(a) Continue UNDP partnership with Transparency International and other global partners to raise the global demand for social accountability;

(b) At the national and local level, work with civil society actors and the private sector to promote and scale up successful initiatives on open data, access to information, and procurement transparency in service delivery at the local level;

(c) Continue to support the monitoring of budgets, expenditure and services by civil society and the community, including through the adoption of new technologies to monitor services;

(d) Strengthen women’s networks to improve transparency and accountability in service delivery by scaling up successful local and national-level initiatives; and

(e) Provide support to youth networks for their innovative social accountability projects.

Key Actions:

Key Action Responsible DueDate Status Comments Documents
4.1. Provide capacity-building and advisory support to country offices on how the country-level projects could enhance their engagement in social accountability, including monitoring and oversight related to the SDGs.
[Added: 2017/01/27] [Last Updated: 2018/12/17]
BPPS and regional hubs 2019/06 Initiated The RBAS Regional Hub has provided capacity building and advisory support to the Country Offices in Iraq, Jordan, Kuwait, Lebanon, Saudi Arabia and Tunisia. A key focus area of the UNDP ACPIS project is to support countries to integrate anti-corruption solutions in service delivery (such as health, education, water and infrastructure, justice and security) to mitigate corruption risks to accelerate progress to achieve 2030 Agenda for Sustainable Development. Furthermore, the programme also supports integration of UNCAC and anti-corruption measures in national development processes, including the mainstreaming anti-corruption in the SDGs at national and sub-national levels to prevent and tackle corruption. As part of UNDP’s objective to increase knowledge on how corruption and development is interlinked, as well as enhancing capacity on how to integrate anti-corruption measures across the sustainable development goals of the 2030 Agenda, UNDP, with the support from UNSSC, has developed an online course on “Anti-Corruption in the Context of the 2030 Agenda for Sustainable Development”. The objective of the online course is to enhance the knowledge of development professionals, regional bodies and national governments on the interlinkages between anti-corruption and sustainable development to integrate anti-corruption measures in SDG processes, plans and reporting. The course modules covers areas such as integrating anti-corruption in national sustainable development strategies and methodologies to integrate anti-corruption in the monitoring and measuring of the SDGs. The course will be rolled out in the beginning of 2019.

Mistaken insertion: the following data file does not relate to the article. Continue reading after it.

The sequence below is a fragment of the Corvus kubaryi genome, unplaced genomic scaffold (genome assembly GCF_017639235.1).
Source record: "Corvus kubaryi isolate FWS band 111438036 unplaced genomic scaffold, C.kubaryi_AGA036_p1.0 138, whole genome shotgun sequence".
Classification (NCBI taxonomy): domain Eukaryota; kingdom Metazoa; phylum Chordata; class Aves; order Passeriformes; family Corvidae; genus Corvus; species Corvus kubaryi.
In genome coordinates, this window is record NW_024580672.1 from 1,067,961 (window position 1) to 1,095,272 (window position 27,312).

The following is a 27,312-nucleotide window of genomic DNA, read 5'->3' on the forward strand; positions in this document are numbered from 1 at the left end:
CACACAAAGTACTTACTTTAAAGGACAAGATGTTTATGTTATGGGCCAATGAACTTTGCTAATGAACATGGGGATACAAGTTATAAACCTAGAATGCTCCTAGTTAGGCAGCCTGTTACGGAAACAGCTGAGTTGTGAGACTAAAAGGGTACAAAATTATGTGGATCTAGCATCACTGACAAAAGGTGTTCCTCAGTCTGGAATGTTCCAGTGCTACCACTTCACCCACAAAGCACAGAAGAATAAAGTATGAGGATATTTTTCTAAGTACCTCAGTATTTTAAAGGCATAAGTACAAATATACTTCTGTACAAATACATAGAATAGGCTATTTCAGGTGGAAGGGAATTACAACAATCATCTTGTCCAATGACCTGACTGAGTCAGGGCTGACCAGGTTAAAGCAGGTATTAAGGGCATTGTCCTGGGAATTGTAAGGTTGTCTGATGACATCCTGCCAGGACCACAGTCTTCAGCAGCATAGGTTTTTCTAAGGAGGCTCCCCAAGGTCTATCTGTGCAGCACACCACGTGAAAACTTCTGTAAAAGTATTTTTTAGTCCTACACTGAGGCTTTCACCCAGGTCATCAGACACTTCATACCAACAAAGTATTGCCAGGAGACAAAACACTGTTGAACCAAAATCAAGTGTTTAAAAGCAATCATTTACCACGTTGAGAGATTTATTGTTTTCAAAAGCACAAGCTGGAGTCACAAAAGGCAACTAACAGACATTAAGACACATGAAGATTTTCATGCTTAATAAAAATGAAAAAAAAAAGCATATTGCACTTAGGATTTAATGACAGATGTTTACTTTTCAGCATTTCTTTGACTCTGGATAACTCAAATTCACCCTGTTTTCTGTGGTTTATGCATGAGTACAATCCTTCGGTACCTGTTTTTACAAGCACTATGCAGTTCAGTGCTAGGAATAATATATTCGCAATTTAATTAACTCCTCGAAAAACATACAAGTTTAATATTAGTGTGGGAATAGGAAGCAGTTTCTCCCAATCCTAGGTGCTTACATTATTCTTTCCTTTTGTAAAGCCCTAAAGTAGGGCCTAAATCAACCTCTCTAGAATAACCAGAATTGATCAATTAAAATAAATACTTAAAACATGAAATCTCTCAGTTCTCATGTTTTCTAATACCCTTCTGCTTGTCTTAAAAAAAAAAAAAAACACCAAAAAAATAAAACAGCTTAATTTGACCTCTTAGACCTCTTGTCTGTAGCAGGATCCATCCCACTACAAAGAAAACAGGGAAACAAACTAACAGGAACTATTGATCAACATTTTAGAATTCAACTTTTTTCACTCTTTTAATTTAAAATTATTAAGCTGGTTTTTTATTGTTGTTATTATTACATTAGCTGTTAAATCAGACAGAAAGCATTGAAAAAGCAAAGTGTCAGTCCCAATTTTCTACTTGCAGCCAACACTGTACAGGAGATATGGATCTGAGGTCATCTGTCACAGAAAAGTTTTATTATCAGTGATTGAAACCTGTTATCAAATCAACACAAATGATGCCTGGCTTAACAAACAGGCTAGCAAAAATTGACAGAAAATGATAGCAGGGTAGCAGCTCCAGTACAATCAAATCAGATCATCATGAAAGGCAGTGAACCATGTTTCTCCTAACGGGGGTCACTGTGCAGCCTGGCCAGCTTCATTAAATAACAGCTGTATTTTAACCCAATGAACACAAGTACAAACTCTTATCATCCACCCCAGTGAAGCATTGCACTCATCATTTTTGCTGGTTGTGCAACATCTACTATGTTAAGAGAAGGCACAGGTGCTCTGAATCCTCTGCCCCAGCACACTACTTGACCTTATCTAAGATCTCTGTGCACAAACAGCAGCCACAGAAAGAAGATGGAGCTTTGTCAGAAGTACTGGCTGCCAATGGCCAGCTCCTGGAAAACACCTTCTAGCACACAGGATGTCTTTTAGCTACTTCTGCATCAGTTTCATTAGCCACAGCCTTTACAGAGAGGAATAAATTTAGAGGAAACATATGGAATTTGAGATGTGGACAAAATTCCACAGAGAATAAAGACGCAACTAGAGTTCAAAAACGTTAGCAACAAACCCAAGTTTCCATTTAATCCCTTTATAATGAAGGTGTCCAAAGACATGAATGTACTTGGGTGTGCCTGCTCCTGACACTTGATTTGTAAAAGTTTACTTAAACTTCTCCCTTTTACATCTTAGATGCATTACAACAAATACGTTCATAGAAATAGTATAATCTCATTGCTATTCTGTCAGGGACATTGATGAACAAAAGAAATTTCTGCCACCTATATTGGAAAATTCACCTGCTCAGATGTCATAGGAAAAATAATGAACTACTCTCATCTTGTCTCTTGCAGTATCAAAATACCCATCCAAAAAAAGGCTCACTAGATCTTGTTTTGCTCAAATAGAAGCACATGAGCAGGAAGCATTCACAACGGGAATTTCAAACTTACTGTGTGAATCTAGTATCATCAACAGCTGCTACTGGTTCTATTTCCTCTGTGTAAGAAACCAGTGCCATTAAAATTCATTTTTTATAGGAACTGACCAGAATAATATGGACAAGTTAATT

4.2. Provide capacity-building support to national and local-level youth and women’s groups, CSOs and community organizations on how they could work together with government authorities to monitor services, budgets and infrastructures.
[Added: 2017/01/27] [Last Updated: 2018/12/17]
BPPS and regional hubs 2019/06 Initiated The RBAS Regional Hub is providing related capacity building and advisory support to local youth groups in Iraq, Jordan, Lebanon and Tunisia, as well as to CSOs in those countries in addition to Morocco. In the Philippines, UNDP ACPIS project supports DevelopmentLIVE since 2017, a mobile phone application which allows citizens to monitor and provide feedback on their local development projects. It provides a dashboard for the national government to oversee citizen satisfaction of local infrastructure projects related to the SDGs. Using this dashboard, they are able to compare citizen satisfaction reports to local government progress reports, as well as identify geographic hotspots in service delivery on a geographic information system (GIS) map. DevLIVE has already been pilot tested in 76 municipalities to monitor the implementation of local infrastructure projects including local access roads, evaluation centres, and water facilities. For the national rollout of the platform, For the roll out, DevLIVE will reach another 10 local governments in December 2018, and continue across 1,300 municipalities in 2019. (See: https://pia.gov.ph/news/articles/1012848 and http://caraga.dilg.gov.ph/main/index.php/news/445-pilot-lgus-in-caraga-trained-on-development-live-devlive-platform) In November 2018, the Philippine Department of Budget and Management, as well as the Department for the Interior and Local Government successfully launched DevLIVE at the Open Government Partnership (OGP). DevLIVE will now be included as a government commitment in the forthcoming OGP national action plan. See: https://www.manilatimes.net/ph-budget-secretary-launches-new-government-app/469621/ In Bhutan, UNDP ACPIS supported in establishment of Youth and Business Integrity Clubs. Since 2017, Youth Integrity Clubs have been piloted across 4 schools to advocate values of integrity to students and staff of schools. Through campaigns, awareness programs, and invitation of guest speakers to share experiences, the youth club members have been key drivers of change in promoting principles of transparency, accountability and integrity in the administration and management of schools and the community. This initiative will be continued in 2019 and the ACC Bhutan will establish the Youth Integrity Clubs in additional 6 schools. The ACPIS-supported private sector integrity program Business Integrity Initiative of Bhutan (BIIB) was introduced to promote ethical business and healthy competition in Bhutan. BIIB has been successful in fostering positive responsible for stakeholders including private companies, many of which have signed the Corporate Integrity Pledge and led advocacy campaigns using media outreach. In Thailand, ACPIS supports an education project, in partnership with the National Anti-Corruption Commission (NACC). This project improved integrity education in Thailand, and provided technical support to NACC on a variety of issues including the review and development of mandatory integrity curriculum for students at university level throughout the country. With support from UNDP, an anti-corruption curriculum for different age groups in line with the objectives of the National Anti-Corruption Strategy has been developed.